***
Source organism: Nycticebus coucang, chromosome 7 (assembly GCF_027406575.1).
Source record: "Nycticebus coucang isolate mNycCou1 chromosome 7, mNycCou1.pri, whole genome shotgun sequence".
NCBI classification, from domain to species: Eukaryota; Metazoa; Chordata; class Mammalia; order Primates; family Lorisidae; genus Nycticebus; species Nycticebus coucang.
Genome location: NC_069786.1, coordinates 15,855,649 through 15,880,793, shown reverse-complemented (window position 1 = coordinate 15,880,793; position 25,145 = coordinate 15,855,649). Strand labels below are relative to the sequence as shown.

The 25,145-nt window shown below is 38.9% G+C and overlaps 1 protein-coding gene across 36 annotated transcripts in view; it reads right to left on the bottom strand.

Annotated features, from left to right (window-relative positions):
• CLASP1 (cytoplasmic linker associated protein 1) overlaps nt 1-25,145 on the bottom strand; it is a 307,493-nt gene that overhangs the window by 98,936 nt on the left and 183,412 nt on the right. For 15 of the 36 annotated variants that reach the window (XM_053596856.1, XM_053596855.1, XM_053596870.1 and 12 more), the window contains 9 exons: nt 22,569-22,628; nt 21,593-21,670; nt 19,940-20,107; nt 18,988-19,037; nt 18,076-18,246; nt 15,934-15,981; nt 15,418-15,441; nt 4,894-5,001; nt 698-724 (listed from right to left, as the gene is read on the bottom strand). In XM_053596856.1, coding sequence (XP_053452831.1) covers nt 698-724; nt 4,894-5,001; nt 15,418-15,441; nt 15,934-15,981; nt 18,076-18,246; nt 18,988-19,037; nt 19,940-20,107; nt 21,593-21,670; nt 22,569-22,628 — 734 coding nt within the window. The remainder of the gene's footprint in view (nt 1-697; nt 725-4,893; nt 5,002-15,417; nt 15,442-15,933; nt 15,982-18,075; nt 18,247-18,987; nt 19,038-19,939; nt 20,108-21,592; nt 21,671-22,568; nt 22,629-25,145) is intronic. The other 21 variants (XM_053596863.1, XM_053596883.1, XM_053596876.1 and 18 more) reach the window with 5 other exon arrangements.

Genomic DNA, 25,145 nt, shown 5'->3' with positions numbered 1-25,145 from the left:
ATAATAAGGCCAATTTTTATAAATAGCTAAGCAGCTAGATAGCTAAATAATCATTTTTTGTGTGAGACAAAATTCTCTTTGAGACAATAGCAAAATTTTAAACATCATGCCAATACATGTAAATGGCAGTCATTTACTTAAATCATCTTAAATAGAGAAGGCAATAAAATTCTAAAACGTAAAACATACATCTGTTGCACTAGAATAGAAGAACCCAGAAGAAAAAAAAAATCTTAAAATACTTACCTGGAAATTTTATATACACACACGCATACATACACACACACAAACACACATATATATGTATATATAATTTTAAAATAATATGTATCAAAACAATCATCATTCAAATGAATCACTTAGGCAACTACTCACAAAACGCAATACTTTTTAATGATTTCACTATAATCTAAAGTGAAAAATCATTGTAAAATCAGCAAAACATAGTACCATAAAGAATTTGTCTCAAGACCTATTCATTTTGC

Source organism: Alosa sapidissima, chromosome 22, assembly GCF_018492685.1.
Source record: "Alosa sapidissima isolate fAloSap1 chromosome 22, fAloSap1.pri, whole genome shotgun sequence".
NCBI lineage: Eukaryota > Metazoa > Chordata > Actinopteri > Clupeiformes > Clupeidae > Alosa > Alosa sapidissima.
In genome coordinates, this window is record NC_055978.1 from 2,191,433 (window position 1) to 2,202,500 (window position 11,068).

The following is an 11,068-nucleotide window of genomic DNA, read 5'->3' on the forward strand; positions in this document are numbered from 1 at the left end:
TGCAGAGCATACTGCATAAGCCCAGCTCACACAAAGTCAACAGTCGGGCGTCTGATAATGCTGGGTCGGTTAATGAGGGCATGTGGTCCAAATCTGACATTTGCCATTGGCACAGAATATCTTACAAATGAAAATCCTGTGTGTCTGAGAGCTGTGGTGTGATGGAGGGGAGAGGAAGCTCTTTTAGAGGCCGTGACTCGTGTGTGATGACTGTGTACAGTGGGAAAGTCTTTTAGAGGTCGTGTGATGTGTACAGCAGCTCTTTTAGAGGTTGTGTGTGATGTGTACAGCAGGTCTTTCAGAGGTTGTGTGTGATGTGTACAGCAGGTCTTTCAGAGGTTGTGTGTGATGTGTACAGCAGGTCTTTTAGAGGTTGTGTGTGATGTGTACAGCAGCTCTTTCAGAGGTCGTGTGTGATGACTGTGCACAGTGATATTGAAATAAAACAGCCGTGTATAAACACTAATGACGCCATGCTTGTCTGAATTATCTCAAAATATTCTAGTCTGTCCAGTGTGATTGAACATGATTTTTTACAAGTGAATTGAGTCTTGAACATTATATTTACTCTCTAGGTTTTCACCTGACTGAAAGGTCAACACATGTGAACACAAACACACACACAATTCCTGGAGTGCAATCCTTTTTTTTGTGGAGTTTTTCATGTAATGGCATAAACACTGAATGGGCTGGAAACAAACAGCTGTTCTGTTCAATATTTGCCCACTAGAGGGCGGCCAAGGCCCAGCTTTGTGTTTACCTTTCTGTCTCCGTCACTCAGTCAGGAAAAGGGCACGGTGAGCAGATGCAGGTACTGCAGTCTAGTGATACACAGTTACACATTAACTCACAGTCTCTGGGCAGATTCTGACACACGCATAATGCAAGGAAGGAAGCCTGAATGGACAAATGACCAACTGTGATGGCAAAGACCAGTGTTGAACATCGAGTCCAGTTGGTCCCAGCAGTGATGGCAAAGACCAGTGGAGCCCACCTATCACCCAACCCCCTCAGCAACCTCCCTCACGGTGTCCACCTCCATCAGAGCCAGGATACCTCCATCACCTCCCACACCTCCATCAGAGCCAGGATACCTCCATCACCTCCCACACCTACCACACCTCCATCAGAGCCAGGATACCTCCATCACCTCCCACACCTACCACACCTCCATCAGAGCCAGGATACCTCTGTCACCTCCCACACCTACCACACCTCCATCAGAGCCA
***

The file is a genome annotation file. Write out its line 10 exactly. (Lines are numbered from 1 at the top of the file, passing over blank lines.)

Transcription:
Source organism: Alosa sapidissima, chromosome 22, assembly GCF_018492685.1.